Comments from newspapers and social media sites suggest that female Olympians are being judged for how they look rather than how well they compete.
Only last week an Australian paper published an article suggesting Olympic athlete Leisel Jones might be too overweight to compete.
Days after the comments the 26-year-old swimmer went on to win a silver medal for her country in the 100m medley relay.
Similarly, world record-breaking athlete Zoe Smith received criticism on media platform Twitter for apparently looking like a 'lesbian' and a 'bloke'. The 18-year-old British weight-lifter replied: "We don't lift weights in order to look hot. We, as any women with an ounce of self-confidence would, prefer our men to be confident enough in themselves to not feel emasculated by the fact that we aren't weak and feeble."
Even Jessica Ennis, the gold medal-winning heptathlon champion (with incredible rippling abs) was described as being 'too fat' by a high-ranking UK athletics official ahead of the games.
Whereas male athletes rarely get criticised for anything apart from their athletic performance, it seems female athletes can't escape having their physical appearances scrutinised by the world's media.
This adds to the pressure female athletes already face trying to hone their bodies into the ideal shapes and weights for their sports. This May, British triathlete Hollie Avil was forced to quit high-level sports after developing an eating disorder bought on by her coach criticising her weight.
Experts believe low self-esteem and low confidence have a lot to do with the lack of young girls participating in sport in this country. Only 12% of 14-year-old girls do enough exercise to meet the recommended guidelines in Britain.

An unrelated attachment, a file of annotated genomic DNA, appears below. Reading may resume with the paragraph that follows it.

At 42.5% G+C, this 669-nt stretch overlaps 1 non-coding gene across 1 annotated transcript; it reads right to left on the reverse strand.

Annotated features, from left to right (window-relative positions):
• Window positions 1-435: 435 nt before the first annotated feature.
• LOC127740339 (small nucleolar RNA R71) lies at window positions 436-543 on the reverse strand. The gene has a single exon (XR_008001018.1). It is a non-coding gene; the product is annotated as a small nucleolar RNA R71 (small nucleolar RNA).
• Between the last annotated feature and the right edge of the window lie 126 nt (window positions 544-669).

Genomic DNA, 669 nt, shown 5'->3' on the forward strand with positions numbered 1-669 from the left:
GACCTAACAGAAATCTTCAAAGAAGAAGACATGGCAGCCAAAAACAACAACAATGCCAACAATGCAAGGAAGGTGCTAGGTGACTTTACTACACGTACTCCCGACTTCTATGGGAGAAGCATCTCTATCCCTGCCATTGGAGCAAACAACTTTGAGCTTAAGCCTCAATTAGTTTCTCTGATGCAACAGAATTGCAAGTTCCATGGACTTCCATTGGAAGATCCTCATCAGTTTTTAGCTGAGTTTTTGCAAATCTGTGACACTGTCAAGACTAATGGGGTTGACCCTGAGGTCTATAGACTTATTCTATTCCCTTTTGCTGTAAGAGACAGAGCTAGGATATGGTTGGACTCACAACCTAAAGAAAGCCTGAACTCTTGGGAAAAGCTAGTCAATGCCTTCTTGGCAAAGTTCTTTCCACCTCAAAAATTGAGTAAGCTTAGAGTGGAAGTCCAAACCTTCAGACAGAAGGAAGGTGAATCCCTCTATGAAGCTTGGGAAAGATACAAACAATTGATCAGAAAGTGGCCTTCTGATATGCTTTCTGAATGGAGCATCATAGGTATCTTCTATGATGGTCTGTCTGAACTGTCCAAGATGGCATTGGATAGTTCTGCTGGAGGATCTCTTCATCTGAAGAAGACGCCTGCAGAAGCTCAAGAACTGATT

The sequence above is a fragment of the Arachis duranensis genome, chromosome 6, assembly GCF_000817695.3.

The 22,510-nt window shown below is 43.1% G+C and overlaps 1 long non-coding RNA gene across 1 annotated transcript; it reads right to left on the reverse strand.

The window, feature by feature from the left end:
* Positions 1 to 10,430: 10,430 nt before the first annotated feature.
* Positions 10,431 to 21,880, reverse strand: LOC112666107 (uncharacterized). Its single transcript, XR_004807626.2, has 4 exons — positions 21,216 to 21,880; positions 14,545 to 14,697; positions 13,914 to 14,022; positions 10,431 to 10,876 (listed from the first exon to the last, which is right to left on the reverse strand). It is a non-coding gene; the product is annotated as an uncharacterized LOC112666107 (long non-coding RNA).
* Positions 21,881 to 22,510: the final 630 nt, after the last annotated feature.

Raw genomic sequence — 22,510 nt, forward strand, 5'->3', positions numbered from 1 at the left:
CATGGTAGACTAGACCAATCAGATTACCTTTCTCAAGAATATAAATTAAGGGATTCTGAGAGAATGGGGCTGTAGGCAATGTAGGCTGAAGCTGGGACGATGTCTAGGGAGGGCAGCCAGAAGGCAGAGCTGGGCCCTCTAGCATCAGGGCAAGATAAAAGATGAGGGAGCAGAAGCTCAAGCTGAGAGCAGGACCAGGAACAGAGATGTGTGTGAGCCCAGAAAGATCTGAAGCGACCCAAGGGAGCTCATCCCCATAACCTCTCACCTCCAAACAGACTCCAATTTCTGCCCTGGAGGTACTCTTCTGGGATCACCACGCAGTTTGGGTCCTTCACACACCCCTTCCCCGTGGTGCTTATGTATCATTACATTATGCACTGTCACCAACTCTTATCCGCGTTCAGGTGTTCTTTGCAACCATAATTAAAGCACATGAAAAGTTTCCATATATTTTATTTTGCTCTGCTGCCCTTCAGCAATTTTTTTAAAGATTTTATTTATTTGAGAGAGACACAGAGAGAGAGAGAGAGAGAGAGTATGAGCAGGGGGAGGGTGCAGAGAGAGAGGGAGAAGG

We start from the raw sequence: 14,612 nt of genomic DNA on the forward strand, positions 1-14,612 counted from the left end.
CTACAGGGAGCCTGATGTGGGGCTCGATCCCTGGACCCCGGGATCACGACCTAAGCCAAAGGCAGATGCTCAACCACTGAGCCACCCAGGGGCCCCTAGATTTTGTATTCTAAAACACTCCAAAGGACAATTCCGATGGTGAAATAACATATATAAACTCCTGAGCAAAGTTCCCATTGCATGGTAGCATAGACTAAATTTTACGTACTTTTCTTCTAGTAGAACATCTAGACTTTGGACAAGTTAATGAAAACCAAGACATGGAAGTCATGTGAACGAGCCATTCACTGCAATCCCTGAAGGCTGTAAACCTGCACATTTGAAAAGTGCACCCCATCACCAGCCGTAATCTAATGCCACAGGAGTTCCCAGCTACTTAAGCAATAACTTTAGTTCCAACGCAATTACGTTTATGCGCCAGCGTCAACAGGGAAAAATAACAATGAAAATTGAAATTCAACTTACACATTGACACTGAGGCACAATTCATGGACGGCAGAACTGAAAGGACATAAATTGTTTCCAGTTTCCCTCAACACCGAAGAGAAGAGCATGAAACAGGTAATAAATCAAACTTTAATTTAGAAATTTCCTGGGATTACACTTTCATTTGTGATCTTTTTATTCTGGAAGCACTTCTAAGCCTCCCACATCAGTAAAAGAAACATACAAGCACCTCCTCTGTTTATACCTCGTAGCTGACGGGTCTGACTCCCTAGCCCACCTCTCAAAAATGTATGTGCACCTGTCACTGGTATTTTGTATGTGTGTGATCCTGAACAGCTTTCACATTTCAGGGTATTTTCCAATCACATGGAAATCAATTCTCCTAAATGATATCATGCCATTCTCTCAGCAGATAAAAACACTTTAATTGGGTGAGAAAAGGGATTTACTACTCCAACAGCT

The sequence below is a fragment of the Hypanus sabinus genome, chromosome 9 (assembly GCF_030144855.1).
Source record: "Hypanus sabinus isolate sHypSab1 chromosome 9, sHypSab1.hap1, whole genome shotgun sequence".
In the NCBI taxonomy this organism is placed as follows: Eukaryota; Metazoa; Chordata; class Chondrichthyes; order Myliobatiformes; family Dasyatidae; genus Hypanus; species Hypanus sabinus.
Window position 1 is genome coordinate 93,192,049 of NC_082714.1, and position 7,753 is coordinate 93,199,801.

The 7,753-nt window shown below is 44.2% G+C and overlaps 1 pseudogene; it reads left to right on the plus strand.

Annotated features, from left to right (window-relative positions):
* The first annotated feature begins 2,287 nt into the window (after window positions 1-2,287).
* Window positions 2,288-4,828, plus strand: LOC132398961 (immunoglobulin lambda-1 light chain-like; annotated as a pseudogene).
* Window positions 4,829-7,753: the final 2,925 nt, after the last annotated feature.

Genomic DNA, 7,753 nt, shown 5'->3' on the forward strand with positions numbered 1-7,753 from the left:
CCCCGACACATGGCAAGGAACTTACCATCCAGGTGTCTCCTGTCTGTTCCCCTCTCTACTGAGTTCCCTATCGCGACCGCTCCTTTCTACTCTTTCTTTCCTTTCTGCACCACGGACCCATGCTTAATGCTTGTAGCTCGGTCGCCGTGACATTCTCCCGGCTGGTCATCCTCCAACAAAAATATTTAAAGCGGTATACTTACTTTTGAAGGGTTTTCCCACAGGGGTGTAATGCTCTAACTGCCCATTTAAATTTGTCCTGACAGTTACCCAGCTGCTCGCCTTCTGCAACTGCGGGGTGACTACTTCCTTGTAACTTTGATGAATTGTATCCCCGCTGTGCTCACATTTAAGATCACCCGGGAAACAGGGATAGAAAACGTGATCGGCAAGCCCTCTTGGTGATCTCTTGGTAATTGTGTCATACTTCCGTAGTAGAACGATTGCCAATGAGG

Young women should not feel defined by the size or shape of their bodies, they should be able to relax knowing they are being judged solely on merit.
Often, physical shape is little indication of fitness or physical capability. U.S weight lifter Holley Mangold is a clear example of this - at 175kg, she is the heaviest athlete at the London Olympics.
Although young people should be encouraged to participate in sports, they should still remain aware of the risks involved. Partaking in any physical activity can not only put a strain on the joints, muscles and bones, but it can also affect the state of the mind. Alternative and complementary therapies tend to focus on the mind and body as one, helping patients feel at peace with their bodies.
For more information on the kinds of therapies available for sports injuries and sports-related stress, please visit our Therapy Topics section.
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